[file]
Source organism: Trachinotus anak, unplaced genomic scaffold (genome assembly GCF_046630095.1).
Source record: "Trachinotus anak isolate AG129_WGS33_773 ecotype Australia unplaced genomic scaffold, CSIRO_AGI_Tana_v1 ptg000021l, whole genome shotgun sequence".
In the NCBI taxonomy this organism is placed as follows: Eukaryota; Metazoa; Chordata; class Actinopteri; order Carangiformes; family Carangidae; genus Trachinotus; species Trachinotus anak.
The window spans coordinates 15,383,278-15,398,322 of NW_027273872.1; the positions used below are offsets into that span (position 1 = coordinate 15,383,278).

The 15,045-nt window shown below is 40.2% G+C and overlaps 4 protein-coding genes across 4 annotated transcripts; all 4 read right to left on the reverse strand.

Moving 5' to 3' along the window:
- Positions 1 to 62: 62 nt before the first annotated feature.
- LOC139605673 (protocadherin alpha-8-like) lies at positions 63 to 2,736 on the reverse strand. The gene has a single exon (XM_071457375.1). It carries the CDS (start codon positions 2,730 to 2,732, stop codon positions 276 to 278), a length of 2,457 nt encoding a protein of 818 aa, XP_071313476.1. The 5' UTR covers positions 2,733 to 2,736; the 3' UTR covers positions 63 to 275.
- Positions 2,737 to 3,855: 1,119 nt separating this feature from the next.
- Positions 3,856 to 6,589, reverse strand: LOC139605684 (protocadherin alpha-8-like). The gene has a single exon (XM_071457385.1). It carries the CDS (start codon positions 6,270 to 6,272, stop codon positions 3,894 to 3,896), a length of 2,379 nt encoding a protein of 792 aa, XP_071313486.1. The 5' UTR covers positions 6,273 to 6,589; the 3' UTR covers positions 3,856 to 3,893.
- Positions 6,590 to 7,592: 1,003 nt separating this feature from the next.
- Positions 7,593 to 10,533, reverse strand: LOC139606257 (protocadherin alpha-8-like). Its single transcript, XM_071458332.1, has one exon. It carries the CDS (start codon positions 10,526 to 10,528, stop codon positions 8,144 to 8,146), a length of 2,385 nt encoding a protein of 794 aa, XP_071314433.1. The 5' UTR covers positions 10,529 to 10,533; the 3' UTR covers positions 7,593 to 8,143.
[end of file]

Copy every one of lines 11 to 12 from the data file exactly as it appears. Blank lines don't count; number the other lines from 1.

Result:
- Positions 6,590 to 7,592: 1,003 nt separating this feature from the next.
- Positions 7,593 to 10,533, reverse strand: LOC139606257 (protocadherin alpha-8-like). Its single transcript, XM_071458332.1, has one exon. It carries the CDS (start codon positions 10,526 to 10,528, stop codon positions 8,144 to 8,146), a length of 2,385 nt encoding a protein of 794 aa, XP_071314433.1. The 5' UTR covers positions 10,529 to 10,533; the 3' UTR covers positions 7,593 to 8,143.